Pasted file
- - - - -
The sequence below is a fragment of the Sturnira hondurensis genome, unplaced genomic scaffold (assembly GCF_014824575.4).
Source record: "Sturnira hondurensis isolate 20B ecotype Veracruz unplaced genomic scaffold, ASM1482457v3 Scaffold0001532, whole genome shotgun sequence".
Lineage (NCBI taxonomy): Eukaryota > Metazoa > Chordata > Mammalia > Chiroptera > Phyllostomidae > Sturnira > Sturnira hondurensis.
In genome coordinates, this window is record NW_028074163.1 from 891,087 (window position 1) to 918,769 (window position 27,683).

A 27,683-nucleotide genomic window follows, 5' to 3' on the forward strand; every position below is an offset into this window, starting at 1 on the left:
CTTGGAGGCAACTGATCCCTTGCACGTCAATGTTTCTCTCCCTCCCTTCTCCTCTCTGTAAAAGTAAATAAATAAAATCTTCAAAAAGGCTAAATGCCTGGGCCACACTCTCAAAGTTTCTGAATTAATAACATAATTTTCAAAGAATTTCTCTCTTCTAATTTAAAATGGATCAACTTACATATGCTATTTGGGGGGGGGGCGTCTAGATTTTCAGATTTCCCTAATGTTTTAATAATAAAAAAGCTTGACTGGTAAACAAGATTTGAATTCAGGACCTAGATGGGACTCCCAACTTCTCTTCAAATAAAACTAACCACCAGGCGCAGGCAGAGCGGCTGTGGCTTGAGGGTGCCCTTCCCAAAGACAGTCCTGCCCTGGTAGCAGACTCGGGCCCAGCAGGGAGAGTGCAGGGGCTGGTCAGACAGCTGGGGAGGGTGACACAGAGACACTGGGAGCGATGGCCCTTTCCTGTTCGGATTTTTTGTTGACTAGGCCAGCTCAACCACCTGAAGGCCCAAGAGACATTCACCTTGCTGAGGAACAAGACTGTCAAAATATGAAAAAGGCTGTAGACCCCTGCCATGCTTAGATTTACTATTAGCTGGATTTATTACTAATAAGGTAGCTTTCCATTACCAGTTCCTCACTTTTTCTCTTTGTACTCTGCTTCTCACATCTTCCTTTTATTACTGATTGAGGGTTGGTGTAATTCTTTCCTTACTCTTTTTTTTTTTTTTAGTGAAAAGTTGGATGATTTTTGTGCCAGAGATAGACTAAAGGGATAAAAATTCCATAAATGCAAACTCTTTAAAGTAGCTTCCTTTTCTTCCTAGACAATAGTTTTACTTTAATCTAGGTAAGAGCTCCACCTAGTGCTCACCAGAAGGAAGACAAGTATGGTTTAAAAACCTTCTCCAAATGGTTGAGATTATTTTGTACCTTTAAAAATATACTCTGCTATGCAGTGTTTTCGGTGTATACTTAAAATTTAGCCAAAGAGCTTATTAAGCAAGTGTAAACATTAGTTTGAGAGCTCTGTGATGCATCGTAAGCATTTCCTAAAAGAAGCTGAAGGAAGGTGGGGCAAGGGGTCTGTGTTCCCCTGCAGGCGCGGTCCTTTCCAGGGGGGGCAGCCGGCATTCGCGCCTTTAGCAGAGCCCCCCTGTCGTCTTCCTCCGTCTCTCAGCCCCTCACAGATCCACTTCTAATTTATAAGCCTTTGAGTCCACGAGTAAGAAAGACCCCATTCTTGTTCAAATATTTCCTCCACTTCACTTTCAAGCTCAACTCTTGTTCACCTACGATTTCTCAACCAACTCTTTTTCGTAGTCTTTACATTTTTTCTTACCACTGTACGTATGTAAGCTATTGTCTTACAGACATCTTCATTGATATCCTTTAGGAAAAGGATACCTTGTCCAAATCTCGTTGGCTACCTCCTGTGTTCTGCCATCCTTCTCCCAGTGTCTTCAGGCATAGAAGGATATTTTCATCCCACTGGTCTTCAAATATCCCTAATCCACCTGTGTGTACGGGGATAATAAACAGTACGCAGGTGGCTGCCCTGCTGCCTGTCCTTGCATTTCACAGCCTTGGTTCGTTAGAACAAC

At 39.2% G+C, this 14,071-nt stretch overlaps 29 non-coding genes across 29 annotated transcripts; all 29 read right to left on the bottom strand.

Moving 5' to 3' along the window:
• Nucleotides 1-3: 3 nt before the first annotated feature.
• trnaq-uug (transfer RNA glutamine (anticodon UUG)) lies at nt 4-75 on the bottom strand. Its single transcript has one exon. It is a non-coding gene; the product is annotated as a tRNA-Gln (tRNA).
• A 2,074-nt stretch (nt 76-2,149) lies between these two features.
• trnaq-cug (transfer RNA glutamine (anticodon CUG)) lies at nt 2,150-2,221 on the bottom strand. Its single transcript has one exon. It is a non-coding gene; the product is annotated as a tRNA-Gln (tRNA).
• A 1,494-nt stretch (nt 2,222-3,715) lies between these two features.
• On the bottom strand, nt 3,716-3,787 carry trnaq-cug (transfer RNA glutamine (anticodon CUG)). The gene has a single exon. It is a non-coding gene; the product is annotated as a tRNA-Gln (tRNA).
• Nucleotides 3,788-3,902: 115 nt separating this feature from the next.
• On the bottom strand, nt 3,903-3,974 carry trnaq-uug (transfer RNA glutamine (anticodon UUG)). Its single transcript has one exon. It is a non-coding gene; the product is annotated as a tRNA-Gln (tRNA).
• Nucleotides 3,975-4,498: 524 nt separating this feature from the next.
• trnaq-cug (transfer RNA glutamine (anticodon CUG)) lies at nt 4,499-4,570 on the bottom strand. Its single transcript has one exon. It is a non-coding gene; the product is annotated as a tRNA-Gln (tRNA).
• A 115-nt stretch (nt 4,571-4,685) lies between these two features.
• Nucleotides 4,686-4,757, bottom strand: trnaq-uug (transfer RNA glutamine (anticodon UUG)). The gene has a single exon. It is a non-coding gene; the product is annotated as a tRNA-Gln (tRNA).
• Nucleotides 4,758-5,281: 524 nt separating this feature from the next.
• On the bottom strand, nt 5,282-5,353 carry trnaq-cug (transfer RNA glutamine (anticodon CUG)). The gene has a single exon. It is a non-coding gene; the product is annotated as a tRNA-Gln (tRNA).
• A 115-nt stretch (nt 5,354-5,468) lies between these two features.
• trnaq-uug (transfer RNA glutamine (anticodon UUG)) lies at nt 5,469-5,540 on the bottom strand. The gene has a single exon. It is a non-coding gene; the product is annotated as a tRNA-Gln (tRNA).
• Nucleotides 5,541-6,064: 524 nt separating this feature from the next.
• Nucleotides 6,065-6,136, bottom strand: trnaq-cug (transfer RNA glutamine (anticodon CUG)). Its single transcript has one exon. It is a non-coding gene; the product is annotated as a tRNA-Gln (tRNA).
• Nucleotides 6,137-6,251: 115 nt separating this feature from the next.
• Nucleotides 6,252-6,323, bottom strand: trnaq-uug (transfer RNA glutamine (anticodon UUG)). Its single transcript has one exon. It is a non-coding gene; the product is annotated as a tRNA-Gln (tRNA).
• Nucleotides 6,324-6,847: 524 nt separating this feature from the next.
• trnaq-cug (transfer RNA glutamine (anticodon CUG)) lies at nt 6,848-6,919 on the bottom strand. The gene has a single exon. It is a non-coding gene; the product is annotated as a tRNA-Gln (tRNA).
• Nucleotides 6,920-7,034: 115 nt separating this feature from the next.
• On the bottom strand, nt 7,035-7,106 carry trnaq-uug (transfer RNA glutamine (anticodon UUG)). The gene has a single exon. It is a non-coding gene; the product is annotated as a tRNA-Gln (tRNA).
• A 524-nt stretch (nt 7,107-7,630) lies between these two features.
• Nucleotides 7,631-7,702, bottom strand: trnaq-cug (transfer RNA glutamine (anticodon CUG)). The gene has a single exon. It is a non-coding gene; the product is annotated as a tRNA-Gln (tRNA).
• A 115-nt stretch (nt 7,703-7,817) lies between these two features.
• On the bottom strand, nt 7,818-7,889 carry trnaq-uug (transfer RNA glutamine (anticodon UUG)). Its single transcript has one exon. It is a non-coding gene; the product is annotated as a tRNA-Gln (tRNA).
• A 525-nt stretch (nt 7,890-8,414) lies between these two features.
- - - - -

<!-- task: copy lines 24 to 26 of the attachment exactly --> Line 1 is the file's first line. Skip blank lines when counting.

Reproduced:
• trnaq-uug (transfer RNA glutamine (anticodon UUG)) lies at nt 5,469-5,540 on the bottom strand. The gene has a single exon. It is a non-coding gene; the product is annotated as a tRNA-Gln (tRNA).
• Nucleotides 5,541-6,064: 524 nt separating this feature from the next.
• Nucleotides 6,065-6,136, bottom strand: trnaq-cug (transfer RNA glutamine (anticodon CUG)). Its single transcript has one exon. It is a non-coding gene; the product is annotated as a tRNA-Gln (tRNA).